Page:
The Search Institute released a framework of 40 Developmental Assets, which identifies a set of skills, experiences, relationships, and behaviors that enable young people to develop into successful and contributing adults. Data collected from more than 4 million children and youth from all backgrounds and situations has consistently demonstrated that the more Developmental Assets young people have, the better their chances of succeeding in school and becoming happy, healthy and contributing members of their communities. Simply stated, the Assets promote positive behaviors and attitudes and protect or prevent youth from high risk-behaviors, (like alcohol/drug use violence sexual activity).
We provide trainings to parents, schools, and interested groups in the community. We are also proud to incorporate the 40 Developmental Asset framework into our youth programs! If you are a parent or care giver in one of our programs, you will receive weekly handouts to strengthen parent-child relationships!
2 hour parenting classes | 2 hour lunch and learns | 2,4,6,8 hour workshops for schools and community agencies!
I always visited to get medallions, cards, or books. Staff was always friendly and helpful. The Council was very important to my daughter and that is what made me want to get involved. I had not realized all the kids programs offered, but that is the main reason I want to stay involved. Prevention is key. Thank you Connie and staff for all you do!
My son has a better judgement when selecting foods and choosing foods lower in fat. The whole family has learned a lot too!
Thank you! Kids Power gave us HOPE!
My son runs, walks, and jumps on the trampoline more often. We also go for walks to the park more often as a family.
Kids Power 2 helps me to be drug free and helps me with my mom’s problem.
I feel passionate about spreading any type of help for families going through the devastation of addiction. More importantly, showing families that there is hope and solutions to live a beautiful, fun, and peace-filled life.
I like getting together to see friends at Kids Power 2 that I don’t usually get to see. I am concerned for my friends. Kids Power 2 is fun and so is getting to go to Timberlake.
I think the program is wonderful and my child loves to go to CATCH Kids Club!
Since Discovery Kids, she has shown a lot more responsibility and is trying to be more of a leader.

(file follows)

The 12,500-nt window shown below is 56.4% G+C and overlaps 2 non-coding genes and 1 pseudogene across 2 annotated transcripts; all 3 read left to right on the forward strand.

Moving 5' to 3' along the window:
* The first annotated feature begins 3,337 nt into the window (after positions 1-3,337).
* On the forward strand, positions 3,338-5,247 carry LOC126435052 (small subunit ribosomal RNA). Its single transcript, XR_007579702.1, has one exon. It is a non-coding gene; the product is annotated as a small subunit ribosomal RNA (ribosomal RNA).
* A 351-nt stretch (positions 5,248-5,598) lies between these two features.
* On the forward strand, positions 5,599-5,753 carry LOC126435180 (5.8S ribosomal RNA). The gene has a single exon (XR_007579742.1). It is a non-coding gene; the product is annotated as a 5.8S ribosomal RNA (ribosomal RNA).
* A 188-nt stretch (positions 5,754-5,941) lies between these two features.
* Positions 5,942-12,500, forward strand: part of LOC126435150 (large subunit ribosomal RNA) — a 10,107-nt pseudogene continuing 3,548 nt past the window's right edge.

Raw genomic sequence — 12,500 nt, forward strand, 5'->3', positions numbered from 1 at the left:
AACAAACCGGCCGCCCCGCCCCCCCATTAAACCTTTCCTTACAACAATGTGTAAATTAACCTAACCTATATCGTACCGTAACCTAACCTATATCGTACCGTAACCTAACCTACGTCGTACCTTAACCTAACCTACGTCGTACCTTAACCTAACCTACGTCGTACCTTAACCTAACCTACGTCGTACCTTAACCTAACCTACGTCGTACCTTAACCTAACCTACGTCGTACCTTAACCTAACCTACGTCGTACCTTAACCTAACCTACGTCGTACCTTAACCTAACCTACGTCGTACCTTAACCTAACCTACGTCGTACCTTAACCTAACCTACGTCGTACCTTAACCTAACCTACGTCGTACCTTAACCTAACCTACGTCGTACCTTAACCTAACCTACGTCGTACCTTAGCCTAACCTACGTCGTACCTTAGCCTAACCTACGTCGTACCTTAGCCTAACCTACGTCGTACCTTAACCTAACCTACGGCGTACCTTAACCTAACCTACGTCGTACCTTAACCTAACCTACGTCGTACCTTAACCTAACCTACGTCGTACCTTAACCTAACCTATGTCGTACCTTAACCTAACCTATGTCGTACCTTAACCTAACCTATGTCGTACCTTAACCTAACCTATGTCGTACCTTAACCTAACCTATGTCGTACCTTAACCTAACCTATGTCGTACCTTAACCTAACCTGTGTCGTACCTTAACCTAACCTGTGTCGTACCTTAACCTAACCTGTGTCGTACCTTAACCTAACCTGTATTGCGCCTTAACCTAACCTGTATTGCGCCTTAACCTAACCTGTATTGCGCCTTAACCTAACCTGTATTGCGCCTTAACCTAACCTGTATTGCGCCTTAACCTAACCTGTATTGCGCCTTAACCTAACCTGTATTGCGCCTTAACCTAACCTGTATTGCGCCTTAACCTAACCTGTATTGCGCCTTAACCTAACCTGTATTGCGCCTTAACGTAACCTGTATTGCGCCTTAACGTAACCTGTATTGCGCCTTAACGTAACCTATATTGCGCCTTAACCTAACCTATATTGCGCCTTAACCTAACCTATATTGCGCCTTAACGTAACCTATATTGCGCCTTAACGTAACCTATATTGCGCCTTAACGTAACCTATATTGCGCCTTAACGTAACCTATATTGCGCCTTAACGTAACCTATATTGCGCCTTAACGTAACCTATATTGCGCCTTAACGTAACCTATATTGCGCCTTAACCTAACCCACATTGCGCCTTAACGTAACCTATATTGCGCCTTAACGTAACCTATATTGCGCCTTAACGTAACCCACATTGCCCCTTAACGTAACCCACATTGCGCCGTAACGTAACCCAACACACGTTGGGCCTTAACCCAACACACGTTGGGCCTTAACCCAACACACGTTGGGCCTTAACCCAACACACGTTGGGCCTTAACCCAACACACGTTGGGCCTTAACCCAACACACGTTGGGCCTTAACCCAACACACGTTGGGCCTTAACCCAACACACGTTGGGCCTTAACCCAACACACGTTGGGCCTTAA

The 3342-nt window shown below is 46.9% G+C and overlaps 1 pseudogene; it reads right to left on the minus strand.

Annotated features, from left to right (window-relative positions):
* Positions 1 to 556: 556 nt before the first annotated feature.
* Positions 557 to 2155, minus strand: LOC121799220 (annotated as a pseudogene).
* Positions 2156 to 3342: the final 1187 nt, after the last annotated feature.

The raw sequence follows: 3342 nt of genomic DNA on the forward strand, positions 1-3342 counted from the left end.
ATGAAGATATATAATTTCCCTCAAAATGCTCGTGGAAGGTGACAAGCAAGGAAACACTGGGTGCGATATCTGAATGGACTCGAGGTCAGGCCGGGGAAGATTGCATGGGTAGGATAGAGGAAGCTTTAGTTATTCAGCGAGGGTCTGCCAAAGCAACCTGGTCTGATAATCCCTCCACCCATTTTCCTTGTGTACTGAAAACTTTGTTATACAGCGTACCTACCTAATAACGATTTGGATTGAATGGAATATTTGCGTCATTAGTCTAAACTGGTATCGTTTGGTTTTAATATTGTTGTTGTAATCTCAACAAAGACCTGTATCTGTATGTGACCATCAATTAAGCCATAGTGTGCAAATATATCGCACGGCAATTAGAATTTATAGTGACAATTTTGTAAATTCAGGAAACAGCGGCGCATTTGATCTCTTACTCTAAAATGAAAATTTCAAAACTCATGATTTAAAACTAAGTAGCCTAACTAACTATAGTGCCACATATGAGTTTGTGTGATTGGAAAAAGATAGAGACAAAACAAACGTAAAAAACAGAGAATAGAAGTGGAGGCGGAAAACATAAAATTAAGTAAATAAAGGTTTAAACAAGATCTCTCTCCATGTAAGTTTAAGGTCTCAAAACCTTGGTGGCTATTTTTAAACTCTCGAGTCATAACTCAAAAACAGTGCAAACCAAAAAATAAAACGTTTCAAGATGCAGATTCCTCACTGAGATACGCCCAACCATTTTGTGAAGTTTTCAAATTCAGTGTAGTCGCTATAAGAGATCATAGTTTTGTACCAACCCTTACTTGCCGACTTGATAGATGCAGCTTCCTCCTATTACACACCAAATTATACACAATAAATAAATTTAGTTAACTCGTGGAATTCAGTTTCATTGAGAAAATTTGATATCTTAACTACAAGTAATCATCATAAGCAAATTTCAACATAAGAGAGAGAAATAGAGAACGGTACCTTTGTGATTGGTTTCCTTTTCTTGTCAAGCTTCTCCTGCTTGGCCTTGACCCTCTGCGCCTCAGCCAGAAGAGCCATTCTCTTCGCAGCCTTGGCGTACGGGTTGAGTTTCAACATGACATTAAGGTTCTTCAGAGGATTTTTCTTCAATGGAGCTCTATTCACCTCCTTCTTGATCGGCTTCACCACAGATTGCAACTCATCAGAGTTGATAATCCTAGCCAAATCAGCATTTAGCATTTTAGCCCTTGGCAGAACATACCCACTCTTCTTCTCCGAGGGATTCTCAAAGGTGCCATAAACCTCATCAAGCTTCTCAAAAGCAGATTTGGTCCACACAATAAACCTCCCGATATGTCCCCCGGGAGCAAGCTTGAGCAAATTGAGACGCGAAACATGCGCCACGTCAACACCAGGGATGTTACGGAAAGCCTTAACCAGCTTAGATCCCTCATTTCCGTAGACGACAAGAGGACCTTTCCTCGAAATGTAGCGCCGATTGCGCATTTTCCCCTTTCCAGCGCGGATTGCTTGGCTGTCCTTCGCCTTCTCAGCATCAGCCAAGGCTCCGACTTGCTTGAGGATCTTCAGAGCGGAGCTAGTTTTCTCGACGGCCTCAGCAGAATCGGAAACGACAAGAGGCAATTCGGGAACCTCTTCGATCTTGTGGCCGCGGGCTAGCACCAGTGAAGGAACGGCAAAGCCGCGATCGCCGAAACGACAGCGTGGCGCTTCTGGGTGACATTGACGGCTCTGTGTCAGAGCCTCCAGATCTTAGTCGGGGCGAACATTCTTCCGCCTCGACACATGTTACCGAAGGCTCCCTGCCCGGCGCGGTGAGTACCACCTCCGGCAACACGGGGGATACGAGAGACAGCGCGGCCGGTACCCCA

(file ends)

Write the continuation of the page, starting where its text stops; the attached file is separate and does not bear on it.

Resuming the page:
My child now has an increased knowledge and awareness, especially after reading and going over the homework and other paper brought home from the program.
He’s more focused, well mannered, and he has better self-esteem.
The program is a different approach to teach a child about important issues. These issues can be really hard to talk about.
The first time I attended Tree of Hope, I was living at Hope Harbor two years ago. Representatives of CNCAA had visited while I was in treatment at St. Francis ADTC. What wonderful gifts and literature I have purchased from the store. I plan to utilize the tobacco free program in the future. Thank you for supporting my recovery!
CNCAA helped me in the very beginning of my recovery process with their wonderful lending library.
Being a part of an organization that cares so much about the community is a place I want to be. Until we, as community members, come together as a force to educate those needing assistance, we struggle. CNCAA has mission to be that force.
I liked the program. You shared an important message to our kids, such as how to prevent problems with alcohol and drugs. Thank you!
Kids Power really helped my children cope with a life changing effect of alcoholism. It gave them the tools and confidence to get through.
This organization has a staff of people genuinely committed to helping their community! Every time I’ve called or visited, the people there have been kind, knowledgeable, and had a sincere desire to help in any way they could. In my experience here I learned more than I ever expected, and left feeling much better than I did when I came.
Photos in testimonials are random and do not necessarily portray the author of the statement.